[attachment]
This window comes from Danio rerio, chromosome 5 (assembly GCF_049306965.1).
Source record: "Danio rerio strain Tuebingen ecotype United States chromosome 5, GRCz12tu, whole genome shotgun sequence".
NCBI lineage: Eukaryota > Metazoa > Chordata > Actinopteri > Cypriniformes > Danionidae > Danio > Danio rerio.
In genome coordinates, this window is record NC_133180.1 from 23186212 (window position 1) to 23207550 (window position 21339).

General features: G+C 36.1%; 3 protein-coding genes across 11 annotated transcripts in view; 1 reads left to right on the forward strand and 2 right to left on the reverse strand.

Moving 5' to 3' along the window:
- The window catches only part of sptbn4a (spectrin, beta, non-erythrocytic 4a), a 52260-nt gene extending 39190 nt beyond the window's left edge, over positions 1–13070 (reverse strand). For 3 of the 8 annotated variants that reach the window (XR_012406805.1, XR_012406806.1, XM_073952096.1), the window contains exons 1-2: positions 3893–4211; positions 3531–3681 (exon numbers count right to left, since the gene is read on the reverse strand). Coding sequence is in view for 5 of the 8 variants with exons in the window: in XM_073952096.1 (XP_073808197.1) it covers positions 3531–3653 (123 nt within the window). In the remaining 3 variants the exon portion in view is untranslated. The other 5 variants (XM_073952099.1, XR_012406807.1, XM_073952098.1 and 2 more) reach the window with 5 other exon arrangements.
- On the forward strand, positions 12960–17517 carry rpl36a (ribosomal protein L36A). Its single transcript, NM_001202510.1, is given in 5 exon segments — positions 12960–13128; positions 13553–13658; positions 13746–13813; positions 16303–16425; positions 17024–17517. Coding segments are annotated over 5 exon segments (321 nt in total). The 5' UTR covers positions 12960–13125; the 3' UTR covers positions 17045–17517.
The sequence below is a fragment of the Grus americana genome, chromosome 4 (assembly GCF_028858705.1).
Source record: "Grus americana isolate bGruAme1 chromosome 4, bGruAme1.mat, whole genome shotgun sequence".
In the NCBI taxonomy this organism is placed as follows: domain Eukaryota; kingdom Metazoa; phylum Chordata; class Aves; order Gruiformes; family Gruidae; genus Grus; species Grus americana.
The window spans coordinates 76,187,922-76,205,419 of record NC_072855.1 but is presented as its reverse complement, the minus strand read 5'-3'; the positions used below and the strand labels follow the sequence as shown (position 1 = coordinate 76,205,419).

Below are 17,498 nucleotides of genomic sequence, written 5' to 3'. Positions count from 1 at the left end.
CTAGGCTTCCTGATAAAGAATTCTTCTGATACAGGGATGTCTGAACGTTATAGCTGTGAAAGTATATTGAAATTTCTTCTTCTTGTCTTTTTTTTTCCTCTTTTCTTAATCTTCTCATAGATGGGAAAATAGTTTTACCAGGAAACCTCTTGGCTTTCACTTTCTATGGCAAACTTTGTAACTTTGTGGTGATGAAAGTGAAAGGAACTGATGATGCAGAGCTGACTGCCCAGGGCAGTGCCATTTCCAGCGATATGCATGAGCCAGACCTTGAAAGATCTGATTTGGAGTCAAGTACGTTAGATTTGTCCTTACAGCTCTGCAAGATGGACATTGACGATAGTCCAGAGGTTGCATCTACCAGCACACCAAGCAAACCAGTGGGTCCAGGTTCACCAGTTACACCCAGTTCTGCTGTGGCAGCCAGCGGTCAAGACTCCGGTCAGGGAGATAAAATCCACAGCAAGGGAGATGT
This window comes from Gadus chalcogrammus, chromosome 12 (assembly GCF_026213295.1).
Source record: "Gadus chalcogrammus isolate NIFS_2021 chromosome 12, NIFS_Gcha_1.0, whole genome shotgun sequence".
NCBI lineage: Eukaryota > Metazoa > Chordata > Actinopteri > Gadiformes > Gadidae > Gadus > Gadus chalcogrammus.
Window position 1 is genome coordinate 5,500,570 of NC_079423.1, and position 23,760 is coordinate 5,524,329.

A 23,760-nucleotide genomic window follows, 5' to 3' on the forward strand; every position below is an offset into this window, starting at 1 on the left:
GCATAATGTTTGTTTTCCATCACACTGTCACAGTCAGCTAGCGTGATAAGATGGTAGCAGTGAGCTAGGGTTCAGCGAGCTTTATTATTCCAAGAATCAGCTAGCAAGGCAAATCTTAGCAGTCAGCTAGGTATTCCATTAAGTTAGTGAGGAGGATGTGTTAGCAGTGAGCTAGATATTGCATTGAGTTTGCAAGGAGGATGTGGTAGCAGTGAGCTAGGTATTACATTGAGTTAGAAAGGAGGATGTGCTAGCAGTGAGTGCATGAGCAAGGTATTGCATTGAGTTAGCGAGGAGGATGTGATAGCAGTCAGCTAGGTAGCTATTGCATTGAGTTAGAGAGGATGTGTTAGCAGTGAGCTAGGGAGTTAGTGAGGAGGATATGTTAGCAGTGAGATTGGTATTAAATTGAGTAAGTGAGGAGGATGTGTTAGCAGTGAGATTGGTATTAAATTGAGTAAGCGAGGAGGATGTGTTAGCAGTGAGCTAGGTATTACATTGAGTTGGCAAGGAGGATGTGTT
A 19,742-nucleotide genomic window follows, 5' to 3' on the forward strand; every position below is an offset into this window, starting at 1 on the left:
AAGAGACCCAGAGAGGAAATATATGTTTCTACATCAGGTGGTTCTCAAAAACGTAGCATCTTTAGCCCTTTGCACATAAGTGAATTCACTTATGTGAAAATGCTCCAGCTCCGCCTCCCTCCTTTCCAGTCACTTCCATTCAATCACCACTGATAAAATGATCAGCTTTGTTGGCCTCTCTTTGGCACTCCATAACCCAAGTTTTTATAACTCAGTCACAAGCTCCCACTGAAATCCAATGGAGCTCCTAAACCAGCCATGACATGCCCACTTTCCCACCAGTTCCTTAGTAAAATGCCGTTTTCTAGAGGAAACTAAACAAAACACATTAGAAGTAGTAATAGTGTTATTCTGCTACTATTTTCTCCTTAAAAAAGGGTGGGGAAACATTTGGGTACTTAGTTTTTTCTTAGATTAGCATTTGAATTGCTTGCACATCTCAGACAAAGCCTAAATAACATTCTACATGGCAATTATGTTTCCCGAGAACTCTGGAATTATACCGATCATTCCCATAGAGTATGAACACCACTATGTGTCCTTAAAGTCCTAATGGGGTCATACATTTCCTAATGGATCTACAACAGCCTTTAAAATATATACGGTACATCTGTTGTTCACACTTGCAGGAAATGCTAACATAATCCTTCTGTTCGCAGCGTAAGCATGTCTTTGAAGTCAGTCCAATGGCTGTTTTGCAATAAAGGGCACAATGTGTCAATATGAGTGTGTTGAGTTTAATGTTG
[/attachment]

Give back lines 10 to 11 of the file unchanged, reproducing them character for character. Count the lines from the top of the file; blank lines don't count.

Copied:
Source record: "Grus americana isolate bGruAme1 chromosome 4, bGruAme1.mat, whole genome shotgun sequence".
In the NCBI taxonomy this organism is placed as follows: domain Eukaryota; kingdom Metazoa; phylum Chordata; class Aves; order Gruiformes; family Gruidae; genus Grus; species Grus americana.